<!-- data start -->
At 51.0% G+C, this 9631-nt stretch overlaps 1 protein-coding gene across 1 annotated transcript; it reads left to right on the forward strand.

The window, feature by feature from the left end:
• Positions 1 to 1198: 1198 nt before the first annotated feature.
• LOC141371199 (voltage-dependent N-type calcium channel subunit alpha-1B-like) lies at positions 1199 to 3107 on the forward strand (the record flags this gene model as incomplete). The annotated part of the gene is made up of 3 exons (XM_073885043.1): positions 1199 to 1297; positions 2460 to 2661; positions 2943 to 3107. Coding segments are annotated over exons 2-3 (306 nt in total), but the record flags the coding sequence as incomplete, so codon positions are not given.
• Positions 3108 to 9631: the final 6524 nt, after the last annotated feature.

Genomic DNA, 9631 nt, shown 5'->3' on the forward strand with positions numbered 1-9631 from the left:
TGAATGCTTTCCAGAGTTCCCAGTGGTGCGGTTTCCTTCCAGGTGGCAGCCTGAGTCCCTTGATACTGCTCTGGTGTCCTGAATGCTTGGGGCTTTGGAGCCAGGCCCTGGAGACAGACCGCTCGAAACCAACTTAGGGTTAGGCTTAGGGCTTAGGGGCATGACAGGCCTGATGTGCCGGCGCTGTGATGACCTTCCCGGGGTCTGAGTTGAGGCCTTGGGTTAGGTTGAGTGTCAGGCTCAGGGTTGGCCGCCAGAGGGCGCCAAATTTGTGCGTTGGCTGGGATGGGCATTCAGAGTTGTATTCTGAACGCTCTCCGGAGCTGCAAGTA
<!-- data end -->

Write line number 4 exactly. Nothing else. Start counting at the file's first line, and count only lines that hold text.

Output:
• LOC141371199 (voltage-dependent N-type calcium channel subunit alpha-1B-like) lies at positions 1199 to 3107 on the forward strand (the record flags this gene model as incomplete). The annotated part of the gene is made up of 3 exons (XM_073885043.1): positions 1199 to 1297; positions 2460 to 2661; positions 2943 to 3107. Coding segments are annotated over exons 2-3 (306 nt in total), but the record flags the coding sequence as incomplete, so codon positions are not given.